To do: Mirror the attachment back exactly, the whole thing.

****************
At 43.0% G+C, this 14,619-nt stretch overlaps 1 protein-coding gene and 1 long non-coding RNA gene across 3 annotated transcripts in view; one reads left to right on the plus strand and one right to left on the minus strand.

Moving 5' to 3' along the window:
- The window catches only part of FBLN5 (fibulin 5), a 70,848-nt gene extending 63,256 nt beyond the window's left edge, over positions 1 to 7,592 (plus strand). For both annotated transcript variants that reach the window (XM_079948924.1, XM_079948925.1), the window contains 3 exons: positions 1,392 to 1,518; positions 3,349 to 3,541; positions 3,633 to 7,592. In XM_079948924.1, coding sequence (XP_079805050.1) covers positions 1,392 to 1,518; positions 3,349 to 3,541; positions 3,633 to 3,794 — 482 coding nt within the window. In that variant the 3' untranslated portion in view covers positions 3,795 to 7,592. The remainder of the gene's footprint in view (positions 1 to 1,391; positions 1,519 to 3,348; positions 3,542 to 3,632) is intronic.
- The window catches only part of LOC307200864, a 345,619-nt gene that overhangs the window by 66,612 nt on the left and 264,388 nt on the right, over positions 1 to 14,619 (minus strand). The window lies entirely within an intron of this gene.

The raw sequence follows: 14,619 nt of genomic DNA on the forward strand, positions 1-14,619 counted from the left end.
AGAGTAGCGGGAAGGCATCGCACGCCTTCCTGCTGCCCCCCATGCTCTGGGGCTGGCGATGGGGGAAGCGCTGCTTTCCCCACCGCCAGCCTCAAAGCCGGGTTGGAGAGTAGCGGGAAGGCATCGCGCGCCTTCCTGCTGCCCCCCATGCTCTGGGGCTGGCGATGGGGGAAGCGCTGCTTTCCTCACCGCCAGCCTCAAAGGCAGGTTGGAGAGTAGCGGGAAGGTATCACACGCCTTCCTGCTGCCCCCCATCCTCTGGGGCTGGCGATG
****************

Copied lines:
At 43.0% G+C, this 14,619-nt stretch overlaps 1 protein-coding gene and 1 long non-coding RNA gene across 3 annotated transcripts in view; one reads left to right on the plus strand and one right to left on the minus strand.

Moving 5' to 3' along the window:
- The window catches only part of FBLN5 (fibulin 5), a 70,848-nt gene extending 63,256 nt beyond the window's left edge, over positions 1 to 7,592 (plus strand). For both annotated transcript variants that reach the window (XM_079948924.1, XM_079948925.1), the window contains 3 exons: positions 1,392 to 1,518; positions 3,349 to 3,541; positions 3,633 to 7,592. In XM_079948924.1, coding sequence (XP_079805050.1) covers positions 1,392 to 1,518; positions 3,349 to 3,541; positions 3,633 to 3,794 — 482 coding nt within the window. In that variant the 3' untranslated portion in view covers positions 3,795 to 7,592. The remainder of the gene's footprint in view (positions 1 to 1,391; positions 1,519 to 3,348; positions 3,542 to 3,632) is intronic.
- The window catches only part of LOC307200864, a 345,619-nt gene that overhangs the window by 66,612 nt on the left and 264,388 nt on the right, over positions 1 to 14,619 (minus strand). The window lies entirely within an intron of this gene.

The raw sequence follows: 14,619 nt of genomic DNA on the forward strand, positions 1-14,619 counted from the left end.
AGAGTAGCGGGAAGGCATCGCACGCCTTCCTGCTGCCCCCCATGCTCTGGGGCTGGCGATGGGGGAAGCGCTGCTTTCCCCACCGCCAGCCTCAAAGCCGGGTTGGAGAGTAGCGGGAAGGCATCGCGCGCCTTCCTGCTGCCCCCCATGCTCTGGGGCTGGCGATGGGGGAAGCGCTGCTTTCCTCACCGCCAGCCTCAAAGGCAGGTTGGAGAGTAGCGGGAAGGTATCACACGCCTTCCTGCTGCCCCCCATCCTCTGGGGCTGGCGATG